Platinum is a chemical element which is a grey-white metal at room temperature. Platinum is represented by the chemical symbol Pt and has the atomic number 78. It is an extremely stable element and is known for being the least reactive metal. It is one of the rarest elements in the crust of the Earth and is commonly found in alluvial deposits. Continue reading, if you want to know who discovered this rare element.
Who discovered platinum?
Platinum was already well known to the South American natives, who used it to produce artifacts. The first European reference to this metal dates back to 1557 in the writings of Italian physician Julius Caesar Scaliger, who described an unknown metal. However, it wasn’t discovered by the scientific community until the 1700′s.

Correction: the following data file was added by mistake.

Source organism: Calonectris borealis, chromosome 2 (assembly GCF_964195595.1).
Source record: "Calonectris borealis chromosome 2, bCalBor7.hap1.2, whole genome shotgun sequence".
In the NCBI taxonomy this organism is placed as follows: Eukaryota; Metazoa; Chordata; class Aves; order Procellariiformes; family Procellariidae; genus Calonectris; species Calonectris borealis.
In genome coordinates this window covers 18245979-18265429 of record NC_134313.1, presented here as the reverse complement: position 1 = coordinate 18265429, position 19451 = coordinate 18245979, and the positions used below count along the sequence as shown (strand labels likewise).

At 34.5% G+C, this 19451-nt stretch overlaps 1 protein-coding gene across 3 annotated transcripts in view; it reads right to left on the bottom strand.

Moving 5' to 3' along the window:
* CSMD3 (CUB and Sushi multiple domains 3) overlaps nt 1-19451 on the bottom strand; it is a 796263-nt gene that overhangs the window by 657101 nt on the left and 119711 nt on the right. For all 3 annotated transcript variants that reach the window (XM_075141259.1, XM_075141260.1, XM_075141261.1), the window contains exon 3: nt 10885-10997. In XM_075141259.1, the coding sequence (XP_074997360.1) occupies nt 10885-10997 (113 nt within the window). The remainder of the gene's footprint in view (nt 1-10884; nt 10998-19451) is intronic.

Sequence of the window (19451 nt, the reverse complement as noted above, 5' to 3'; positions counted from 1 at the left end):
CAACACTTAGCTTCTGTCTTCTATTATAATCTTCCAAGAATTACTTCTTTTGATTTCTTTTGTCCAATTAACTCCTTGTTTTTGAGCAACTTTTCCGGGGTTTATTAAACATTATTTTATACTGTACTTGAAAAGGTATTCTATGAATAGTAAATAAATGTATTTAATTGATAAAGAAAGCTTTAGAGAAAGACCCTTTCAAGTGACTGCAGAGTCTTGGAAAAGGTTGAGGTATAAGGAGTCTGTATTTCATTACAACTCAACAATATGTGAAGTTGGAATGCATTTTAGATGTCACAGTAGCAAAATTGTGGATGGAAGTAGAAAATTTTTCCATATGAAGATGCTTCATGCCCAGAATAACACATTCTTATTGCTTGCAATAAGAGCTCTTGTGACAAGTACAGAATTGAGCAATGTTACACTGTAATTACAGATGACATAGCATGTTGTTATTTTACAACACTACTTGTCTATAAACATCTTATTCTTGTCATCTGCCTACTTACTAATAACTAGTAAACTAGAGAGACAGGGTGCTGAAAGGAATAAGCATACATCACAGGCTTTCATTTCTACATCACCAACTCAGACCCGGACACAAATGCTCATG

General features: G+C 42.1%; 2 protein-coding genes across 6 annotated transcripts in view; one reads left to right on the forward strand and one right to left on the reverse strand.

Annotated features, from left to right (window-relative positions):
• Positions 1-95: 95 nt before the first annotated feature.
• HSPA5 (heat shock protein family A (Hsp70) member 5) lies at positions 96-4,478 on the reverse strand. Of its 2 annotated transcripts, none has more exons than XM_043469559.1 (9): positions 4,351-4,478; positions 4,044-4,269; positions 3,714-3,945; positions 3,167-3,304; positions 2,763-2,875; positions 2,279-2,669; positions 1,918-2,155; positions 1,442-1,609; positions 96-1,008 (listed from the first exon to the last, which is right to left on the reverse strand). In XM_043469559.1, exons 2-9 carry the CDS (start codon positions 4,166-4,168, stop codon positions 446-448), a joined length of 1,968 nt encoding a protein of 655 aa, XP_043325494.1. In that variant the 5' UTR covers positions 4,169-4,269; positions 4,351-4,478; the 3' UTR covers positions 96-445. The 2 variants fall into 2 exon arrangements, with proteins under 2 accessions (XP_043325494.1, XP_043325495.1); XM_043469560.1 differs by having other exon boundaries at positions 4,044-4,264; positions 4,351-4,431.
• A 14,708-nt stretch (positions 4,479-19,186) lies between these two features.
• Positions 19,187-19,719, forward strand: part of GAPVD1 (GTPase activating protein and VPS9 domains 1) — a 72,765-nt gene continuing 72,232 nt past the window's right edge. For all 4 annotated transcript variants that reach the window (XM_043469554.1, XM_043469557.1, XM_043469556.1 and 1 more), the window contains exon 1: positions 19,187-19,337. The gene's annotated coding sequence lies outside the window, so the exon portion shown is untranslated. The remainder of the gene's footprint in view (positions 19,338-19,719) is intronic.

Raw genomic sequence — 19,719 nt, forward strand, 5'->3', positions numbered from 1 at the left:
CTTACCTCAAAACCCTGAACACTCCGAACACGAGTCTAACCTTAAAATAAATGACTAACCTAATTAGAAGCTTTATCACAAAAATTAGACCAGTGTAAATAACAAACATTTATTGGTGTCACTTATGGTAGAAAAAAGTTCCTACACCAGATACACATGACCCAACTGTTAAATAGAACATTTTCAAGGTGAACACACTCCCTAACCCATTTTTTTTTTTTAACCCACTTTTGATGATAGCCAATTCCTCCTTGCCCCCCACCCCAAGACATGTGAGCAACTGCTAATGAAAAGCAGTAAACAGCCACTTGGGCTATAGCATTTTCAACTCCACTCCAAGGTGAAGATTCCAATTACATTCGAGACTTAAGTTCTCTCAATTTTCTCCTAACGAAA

In 1741, the British metallurgist Charles Wood found platinum samples that had been smuggled to Jamaica. He sent these to his relative William Brownrigg who documented Wood’s experiments and completed some more of his own. Through these experiments he was the first to recognize platinum as a new element and in 1950 encouraged The Royal Society to further investigate this metal.
Spanish explorer Antonio de Ulloa is also credited with the discovery of platinum. He published a report in 1748 detailing his time in South America, including the discovery of platinum and some of its properties. Both of these events led to further scientific investigation of platinum.